From Memphis, Tennessee, USA:
Our 10-year-old daughter requires snacks mid-morning and mid-afternoon because of what the pediatrician termed "hypoglycemic headaches." He said he doesn't think she really has hypoglycemia, just that she gets hungry. We don't treat it as a disease, although we do have to limit her sugar and make sure she gets her snacks. She has actually fallen asleep at school at 11:00 when she skipped her snack. Other symptoms are nausea and emotional fragility.
My father, his sister, and other members of his family are diabetic. My husband's maternal grandfather and paternal aunt died of diabetes. Should we be more concerned about our daughter's blood sugar? Is keeping her symptom-free by watching her diet, and occasionally checking her urine for sugar, sufficient to safeguard her health? I will add that she is very thin (not a problem according to her pediatrician) so obesity is not a factor.
Even in view of your positive family history for diabetes, hypoglycemia is a very unusual way for diabetes to present in a 10-year-old daughter. To be safe, you might consider talking to your doctor about getting an endogenous antibody test done, taking into account that this test, which used to be considered definitive, is now known to be negative in some diabetic children of Hispanic descent.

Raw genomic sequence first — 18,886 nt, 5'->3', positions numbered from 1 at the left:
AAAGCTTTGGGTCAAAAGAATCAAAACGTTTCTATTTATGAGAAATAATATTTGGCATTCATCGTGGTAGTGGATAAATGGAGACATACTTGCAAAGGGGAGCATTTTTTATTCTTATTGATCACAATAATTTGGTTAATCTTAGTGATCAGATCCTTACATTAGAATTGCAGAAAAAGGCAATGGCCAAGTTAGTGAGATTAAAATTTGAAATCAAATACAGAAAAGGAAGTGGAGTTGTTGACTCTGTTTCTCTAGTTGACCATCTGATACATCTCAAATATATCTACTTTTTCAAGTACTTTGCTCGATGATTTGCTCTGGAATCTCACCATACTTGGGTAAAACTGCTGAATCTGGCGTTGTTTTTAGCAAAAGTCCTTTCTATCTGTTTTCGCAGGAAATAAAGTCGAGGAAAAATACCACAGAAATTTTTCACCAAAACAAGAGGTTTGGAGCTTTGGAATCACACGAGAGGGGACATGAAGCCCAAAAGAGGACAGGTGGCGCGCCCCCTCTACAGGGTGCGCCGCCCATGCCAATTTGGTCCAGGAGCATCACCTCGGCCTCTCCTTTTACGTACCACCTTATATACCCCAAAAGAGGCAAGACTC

For the time being, I would agree with the suggestion that you assume that your daughter is not diabetic and I would only modify her diet by limiting simple sugars.
Original posting 22 Jan 98
Last Updated: Tuesday April 06, 2010 15:08:54
This Internet site provides information of a general nature and is designed for educational purposes only. If you have any concerns about your own health or the health of your child, you should always consult with a physician or other health care professional.
This site is published by Children With Diabetes, Inc, which is responsible for its contents.
© Children with Diabetes, Inc. 1995-2013. Comments and Feedback.